JOURNAL ARTICLE

Adolescent use of Norplant implants: clinic services, policies and barriers to use

J J Frost, L Kaeser
Journal of Adolescent Health 1995, 16 (5): 367-72
7662686

INTRODUCTION: The purpose of this article is to review the experiences of family planning clinic providers in making Norplant available to adolescents. We look specifically at the proportions of women receiving the implant from these providers who are teenagers, the policies adopted regarding implant education and whether or not parental consent is required for minors. Pricing policies and the implications of high method cost for teenagers are discussed. Finally, some of the policies adopted by state agencies related to adolescent use of the implant are reviewed.

METHODS: The data come from two national surveys conducted by the Alan Guttmacher Institute (AGI). The first, a survey of family planning agencies, collected data from 616 family planning providers of clinic services (response rate 69%). The second surveyed the Medicaid, health and welfare agencies in all 51 jurisdictions about policies related to Norplant.

RESULTS: Over one-quarter of all contraceptive implants inserted by family planning agencies were provided to teenagers. Teenagers were routinely informed about the implant in about 85% of those clinics offering implant services. Few state agencies notify women about the implant. Twenty-three percent of all family planning agencies providing implant services report that parental consent must be obtained prior to implant insertion. The Medicaid program has paid for a majority of implant insertions at family planning agencies.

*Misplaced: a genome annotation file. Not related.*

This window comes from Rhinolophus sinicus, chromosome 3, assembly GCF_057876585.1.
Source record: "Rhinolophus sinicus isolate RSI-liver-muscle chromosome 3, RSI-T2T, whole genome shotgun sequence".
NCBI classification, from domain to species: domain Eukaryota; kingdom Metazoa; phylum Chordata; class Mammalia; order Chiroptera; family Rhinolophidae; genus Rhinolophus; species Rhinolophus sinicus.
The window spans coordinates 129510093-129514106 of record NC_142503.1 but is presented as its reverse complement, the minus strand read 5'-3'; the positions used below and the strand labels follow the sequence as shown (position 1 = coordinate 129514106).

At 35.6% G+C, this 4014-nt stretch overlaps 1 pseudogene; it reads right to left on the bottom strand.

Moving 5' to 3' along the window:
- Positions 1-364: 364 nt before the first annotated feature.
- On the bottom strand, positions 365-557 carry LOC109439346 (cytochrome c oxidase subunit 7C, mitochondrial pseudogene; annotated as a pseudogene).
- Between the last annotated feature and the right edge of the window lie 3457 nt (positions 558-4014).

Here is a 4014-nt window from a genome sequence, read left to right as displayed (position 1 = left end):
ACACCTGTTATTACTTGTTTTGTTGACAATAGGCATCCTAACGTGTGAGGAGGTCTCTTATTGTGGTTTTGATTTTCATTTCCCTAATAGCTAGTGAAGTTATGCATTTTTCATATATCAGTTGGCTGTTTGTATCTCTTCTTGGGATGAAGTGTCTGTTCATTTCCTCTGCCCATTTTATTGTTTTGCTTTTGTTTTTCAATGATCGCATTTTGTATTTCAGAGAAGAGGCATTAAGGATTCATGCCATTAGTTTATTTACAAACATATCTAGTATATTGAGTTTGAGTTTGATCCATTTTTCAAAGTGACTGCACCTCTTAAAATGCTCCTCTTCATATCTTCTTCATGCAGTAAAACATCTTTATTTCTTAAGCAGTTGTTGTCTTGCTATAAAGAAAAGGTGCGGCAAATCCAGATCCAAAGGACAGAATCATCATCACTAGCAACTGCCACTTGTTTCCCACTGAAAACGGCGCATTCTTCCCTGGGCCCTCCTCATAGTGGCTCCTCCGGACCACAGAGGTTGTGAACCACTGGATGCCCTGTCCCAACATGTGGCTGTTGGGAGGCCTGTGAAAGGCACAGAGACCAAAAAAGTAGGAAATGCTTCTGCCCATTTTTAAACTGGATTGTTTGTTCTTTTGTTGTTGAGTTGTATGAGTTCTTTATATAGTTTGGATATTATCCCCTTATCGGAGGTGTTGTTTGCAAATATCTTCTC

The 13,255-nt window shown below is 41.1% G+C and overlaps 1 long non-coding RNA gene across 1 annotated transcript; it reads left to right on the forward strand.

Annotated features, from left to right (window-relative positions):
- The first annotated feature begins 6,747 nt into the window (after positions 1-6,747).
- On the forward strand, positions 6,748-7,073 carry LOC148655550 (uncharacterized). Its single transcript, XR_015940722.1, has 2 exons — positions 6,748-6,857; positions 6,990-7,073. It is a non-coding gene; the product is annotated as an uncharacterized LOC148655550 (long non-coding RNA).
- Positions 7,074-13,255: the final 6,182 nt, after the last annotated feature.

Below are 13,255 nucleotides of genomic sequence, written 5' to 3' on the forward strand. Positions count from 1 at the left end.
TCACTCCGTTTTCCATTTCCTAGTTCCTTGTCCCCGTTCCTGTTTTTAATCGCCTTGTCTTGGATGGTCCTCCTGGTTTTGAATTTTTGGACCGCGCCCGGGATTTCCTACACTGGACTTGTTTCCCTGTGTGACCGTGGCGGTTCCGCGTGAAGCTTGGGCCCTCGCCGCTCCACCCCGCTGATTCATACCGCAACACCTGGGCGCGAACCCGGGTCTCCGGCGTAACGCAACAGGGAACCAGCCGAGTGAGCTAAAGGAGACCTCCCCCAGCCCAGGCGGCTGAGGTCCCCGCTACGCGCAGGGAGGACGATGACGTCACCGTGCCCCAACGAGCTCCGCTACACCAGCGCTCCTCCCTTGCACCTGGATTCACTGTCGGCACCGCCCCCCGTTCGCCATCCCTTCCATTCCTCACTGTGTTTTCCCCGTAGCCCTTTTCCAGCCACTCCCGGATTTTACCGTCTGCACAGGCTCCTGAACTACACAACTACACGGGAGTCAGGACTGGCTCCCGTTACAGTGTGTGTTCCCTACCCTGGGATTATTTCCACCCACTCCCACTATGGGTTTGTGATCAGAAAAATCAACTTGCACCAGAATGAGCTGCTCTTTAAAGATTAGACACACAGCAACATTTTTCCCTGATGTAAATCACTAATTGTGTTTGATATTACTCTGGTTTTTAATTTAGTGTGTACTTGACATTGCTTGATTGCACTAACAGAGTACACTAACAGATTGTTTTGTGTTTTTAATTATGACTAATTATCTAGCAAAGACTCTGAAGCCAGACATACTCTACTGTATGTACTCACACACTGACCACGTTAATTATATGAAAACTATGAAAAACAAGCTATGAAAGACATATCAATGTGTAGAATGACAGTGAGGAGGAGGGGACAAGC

CONCLUSIONS: Teenagers who rely on publicly funded family planning clinics for contraceptive services face a variety of barriers in obtaining Norplant. High method cost, parental consent requirements and issues related to Medicaid eligibility are likely to deter some teenagers who might otherwise choose Norplant.

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